If you don’t hit your numbers, almost all private equity firms will feel a need to “help” you. This help could be constructive, or it could end up feeling like a distraction when you need it least. When your new private equity partner has actually operated a business of their own, it is more likely that their help will be constructive. 

On the other hand, when the experience of a private equity investor has been strictly financial as an investor and they have never operated a business, they may be less well-equipped to help you and their efforts could frustrate you. This is not always the case, as there are plenty of private equity investors who have lots of experience working with companies and can be great sounding boards, but when evaluating potential buyers of your business, ask about their prior experience and insist on talking with prior owners who have worked with them.

How private equity works – those damn reports…

When you owned your business, you basically reported to yourself. When a private equity firm owns your business, the partner responsible for overseeing the firm’s investment in your business must report to his or her firm’s investment committee and must also  generate financial reports for lenders on a monthly, quarterly and annual basis.

It is likely that they will expect you to generate significantly more (and potentially different) periodic reports than you have done in the past. This can feel like a distraction and unnecessary, but you must remember that you are now responsible for managing the investment for other investors. With this investment comes more responsibility and accountability. Having a talented Chief Financial Officer can help immeasurably.

How private equity works – those damn fees…

One of the big surprises for business owners are the fees charged by private equity firms to their portfolio companies. While some firms  don’t charge any fees, others charge a management or board fee (which can range from a flat quarterly fee to a percentage of profits). On a larger business, these fees can run into the millions.

In addition, some firms charge additional fees if they help you with specific tasks like recruiting, acquisitions, financial analysis or other services. These fees might be hourly or in the case of an acquisition of another company, they might be a percentage of the total deal value. These fees can also run into the millions.

Some private equity firms will add a lot of value to you as an operator – they can provide sage advice based on years of experience, and when they have the appropriate personnel, they can be invaluable in your efforts to grow your company. They have obligations to pay their personnel just like you do, so this is one reason they charge these fees. 


Our advice to you is to grin and bear it. It won’t feel great, and should you ever feel like you are not getting value for those fees, by all means have a discussion with your private equity firm. But in general, expect that you will be paying these fees out of the operating cash flow of the business. It is simply the price of doing a deal with a private equity firm. 

Your new private equity partner – the good stuff

Selling to a private equity firm can be a great experience for you. With the right partner, you will get a great sounding board, someone who has had lots of experience growing companies, and someone who can help you weather the inevitable storms that come with running a business. 

In addition, having the right partner can help take your business to new heights and make that “second bite at the apple” financially rewarding for you. We have seen some of our clients make more money on the second sale of the business with their private equity partner than they made in the original sale. We have also had prior clients tell us they learned more in a few years operating with a private equity partner than they learned in all their previous years running their own company.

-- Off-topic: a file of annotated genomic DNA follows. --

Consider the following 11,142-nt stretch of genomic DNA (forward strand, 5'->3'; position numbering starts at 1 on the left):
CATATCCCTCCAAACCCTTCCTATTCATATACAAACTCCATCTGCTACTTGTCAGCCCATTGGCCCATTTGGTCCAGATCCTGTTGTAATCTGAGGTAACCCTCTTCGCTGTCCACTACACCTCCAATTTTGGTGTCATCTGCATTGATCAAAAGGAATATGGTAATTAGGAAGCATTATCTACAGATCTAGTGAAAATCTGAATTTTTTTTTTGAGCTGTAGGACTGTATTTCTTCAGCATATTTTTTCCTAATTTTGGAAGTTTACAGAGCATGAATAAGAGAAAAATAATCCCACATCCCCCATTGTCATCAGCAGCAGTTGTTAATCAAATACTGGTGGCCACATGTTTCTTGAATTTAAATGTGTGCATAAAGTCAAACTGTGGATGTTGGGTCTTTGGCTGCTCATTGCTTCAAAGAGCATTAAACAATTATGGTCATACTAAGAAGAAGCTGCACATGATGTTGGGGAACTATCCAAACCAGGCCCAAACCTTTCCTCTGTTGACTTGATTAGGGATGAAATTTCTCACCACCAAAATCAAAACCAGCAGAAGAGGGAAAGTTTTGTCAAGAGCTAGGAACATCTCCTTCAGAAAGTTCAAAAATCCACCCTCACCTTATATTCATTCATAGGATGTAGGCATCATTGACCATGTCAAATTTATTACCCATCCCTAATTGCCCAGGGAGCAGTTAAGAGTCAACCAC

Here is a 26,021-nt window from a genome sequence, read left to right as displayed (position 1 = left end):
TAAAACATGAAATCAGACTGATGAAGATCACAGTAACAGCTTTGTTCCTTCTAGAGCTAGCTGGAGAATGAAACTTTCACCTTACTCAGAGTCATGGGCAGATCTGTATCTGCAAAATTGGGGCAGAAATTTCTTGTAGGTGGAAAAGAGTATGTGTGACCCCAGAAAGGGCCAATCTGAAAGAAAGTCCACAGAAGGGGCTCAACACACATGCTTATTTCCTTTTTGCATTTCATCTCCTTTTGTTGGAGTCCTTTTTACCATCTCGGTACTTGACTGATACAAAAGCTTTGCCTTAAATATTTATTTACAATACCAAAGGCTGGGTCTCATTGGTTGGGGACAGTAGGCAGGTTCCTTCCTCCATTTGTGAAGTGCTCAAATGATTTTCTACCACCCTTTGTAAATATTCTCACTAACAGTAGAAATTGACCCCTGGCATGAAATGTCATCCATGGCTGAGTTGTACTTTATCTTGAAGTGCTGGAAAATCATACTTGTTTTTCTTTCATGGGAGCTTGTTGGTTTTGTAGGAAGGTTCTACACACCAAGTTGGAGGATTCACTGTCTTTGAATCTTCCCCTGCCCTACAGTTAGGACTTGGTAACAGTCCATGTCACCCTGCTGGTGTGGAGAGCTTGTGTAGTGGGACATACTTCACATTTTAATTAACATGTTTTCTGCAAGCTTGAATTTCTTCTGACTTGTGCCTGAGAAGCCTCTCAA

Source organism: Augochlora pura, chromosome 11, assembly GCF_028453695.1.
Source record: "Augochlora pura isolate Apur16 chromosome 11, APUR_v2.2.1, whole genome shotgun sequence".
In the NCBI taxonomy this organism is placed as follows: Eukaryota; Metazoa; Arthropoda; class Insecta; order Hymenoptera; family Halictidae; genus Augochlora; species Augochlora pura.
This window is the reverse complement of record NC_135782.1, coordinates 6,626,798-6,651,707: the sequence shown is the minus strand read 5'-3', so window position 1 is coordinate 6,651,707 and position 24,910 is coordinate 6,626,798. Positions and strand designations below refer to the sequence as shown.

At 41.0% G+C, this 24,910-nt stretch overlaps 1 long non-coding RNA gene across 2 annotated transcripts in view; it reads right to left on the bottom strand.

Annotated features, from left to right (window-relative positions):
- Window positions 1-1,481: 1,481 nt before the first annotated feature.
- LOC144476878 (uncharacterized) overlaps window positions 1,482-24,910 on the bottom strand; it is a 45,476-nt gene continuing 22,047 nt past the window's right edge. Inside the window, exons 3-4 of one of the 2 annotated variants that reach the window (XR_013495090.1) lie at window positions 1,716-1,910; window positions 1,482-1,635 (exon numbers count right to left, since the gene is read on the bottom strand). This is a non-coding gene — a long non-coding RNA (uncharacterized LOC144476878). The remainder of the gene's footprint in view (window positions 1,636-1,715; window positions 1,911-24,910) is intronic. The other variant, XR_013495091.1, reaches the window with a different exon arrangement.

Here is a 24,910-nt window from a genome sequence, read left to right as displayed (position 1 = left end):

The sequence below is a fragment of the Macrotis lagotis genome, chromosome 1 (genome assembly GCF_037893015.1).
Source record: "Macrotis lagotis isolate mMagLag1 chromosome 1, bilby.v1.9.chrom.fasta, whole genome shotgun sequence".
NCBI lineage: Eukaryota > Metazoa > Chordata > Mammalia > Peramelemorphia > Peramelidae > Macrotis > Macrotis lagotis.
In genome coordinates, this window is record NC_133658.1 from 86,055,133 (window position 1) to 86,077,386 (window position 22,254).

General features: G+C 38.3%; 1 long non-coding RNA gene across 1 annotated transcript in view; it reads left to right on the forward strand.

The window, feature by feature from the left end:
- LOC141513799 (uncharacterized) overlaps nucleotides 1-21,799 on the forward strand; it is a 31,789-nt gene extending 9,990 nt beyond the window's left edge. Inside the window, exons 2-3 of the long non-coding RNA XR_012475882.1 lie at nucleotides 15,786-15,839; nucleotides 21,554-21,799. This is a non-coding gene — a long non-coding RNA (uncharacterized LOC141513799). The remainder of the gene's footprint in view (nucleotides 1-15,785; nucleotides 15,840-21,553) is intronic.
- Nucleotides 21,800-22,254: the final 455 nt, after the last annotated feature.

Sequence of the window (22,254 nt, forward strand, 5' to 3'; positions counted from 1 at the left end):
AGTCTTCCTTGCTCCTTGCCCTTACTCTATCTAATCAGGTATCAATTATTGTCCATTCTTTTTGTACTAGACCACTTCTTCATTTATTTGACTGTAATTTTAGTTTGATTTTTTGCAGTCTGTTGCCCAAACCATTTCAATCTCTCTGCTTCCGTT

Selling to private equity can be rewarding, but be sure to enter into your new partnership with your eyes wide open and make sure to ask the right questions so you are not surprised after your sale. 

Looking to prepare your business for a sale?

Business owners and business investors often have different perspectives on what makes a company particularly  valuable or risky. One of the best ways you can prepare your business for a sale to a private equity or strategic buyer, is to evaluate your company’s risks and attributes through a buyer’s  lens. After taking our 30-minute survey, our CoPilot report will provide you with custom generated attributes and risks, in addition to  different risk fix, mitigation, and market preparation strategies for each of your risks. If you are preparing to take your company to market in the next couple of years or looking to simply position  your business for long- term growth, we highly encourage you to complete our free CoPilot assessment to better reduce your risk and build  sustainable value.  


John Eansor  |  Associate  |  Class VI Securities, LLC

As an Associate at Class VI, John is responsible for deal execution and board advisory services for clients in several industries including business services, food and beverage, distribution, consumer products, and energy. John also assists in Class VI’s marketing efforts through content development.

The views expressed represent the opinion of Class VI Partners. The views are subject to change and are not intended as a forecast or guarantee of future results. This material is for informational purposes only. Stated information is derived from proprietary and nonproprietary sources that have not been independently verified for accuracy or completeness.  While Class VI Partners believes the information to be accurate and reliable, we do not claim or have responsibility for its completeness, accuracy, or reliability. Statements of future expectations, estimates, projections, and other forward-looking statements are based on available information and the Class VI Partners view as of the time of these statements. Accordingly, such statements are inherently speculative as they are based on assumptions that may involve known and unknown risks and uncertainties. Testimonial may not be representative of the experience of other customers. Testimonials are no guarantee of future performance or success. Testimonials are NOT paid testimonials.